Unformatted text preview: e 36 identical prizes to distribute to the class (53 people). All I
care about is how many prizes each student gets. How many
possible ways to distribute are there?
Here n = 53 (I’m choosing from pool of students), r = 36 (I’m
choosing students to give prizes to), and I’m choosing with
replacement, order not mattering, so solution is
53 + 36 − 1
36 = 88
36 ≈ 6 × 1034 What’s the probability that Zeke doesn’t get a prize, assuming all
ways of distribution equally likely? Math 30530 (Fall 2012) Counting September 13, 2013 11 / 12 Some examples
I have 36 identical prizes to distribute to the class (53 people). All I
care about is how many prizes each student gets. How many
possible ways to distribute are there?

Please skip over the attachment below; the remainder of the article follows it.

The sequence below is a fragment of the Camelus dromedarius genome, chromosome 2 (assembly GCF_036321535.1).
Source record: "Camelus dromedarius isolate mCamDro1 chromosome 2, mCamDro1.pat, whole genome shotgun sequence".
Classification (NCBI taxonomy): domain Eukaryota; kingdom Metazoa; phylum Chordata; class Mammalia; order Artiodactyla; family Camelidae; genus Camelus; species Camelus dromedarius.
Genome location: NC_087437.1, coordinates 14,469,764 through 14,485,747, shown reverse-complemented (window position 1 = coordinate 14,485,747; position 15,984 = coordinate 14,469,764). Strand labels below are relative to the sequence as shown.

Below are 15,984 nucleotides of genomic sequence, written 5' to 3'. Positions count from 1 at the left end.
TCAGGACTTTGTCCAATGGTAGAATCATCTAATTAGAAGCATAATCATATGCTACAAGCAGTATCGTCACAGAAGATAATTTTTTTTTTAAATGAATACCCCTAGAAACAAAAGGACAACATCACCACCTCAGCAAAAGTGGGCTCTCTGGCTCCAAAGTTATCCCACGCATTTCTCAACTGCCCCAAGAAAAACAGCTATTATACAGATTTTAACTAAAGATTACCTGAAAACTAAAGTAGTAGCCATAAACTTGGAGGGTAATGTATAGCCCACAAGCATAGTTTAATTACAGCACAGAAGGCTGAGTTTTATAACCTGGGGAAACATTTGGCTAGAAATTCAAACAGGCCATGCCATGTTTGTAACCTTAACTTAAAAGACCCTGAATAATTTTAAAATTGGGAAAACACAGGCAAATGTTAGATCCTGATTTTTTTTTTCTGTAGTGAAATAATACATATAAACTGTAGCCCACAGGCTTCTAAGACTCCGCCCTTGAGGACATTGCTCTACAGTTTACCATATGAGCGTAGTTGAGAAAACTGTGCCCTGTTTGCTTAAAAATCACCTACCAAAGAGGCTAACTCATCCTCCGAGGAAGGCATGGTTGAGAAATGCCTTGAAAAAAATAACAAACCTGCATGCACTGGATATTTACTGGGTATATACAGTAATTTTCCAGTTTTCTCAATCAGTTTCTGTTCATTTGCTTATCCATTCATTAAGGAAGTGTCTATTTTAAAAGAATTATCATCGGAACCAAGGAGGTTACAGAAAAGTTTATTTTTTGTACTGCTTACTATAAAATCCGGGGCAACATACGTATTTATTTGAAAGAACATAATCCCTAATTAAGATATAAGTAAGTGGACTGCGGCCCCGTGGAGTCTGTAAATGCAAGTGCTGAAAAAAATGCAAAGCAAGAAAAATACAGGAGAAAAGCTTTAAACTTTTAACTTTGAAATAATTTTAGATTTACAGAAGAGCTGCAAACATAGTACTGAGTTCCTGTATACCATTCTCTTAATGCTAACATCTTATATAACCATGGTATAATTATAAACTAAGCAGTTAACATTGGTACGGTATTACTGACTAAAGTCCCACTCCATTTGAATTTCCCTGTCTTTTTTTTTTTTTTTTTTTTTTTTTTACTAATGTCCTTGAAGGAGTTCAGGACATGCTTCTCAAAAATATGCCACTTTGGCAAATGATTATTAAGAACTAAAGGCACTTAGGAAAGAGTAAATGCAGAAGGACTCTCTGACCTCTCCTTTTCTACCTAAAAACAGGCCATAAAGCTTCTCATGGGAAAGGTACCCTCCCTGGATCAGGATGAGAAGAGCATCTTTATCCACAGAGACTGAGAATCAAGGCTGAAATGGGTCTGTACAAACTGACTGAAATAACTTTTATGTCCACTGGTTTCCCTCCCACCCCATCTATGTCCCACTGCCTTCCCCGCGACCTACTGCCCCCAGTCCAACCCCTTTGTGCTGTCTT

Here n = 53 (I’m choosing from pool of students), r = 36 (I’m
choosing students to give prizes to), and I’m choosing with
replacement, order not mattering, so solution is
53 + 36 − 1
36 = 88
36 ≈ 6 × 1034 What’s the probability that Zeke doesn’t get a prize, assuming all
ways of distribution equally likely?
87
88
/
36
36 Math 30530 (Fall 2012) Counting ≈ .59 September 13, 2013 11 / 12 Summary of counting problems
Sum rule: A OR B ? Add
Product rule: A THEN B ? Multiply
Overcount rule: Each item counted too many times? Divide
Arranging n items in order: n!
Selecting k items from n, WITHOUT REPLACEMENT
ORDER MATTERS: n!
(n−k )! ORDER DOESN’T MATTER: n
k = n!
k !(n−k )! Selecting k items from n, WITH REPLACEMENT
ORDER MATTERS: nk
ORDER DOESN’T MATTER: n +k −1
k Partitioning n into classes of size n1 , n2 , . . ., nr , OR arranging n items
in a row when there are n1 of ﬁrst type, n2 of second, etc., and we can’t
n
tell the difference within types: n1 ,n2n nr = n1 !n2 !!...nr !
,...,
Math 30530 (Fall 2012) Counting September 13, 2013 12 / 12...
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 Fall '08
 Hind,R
 Counting, Probability

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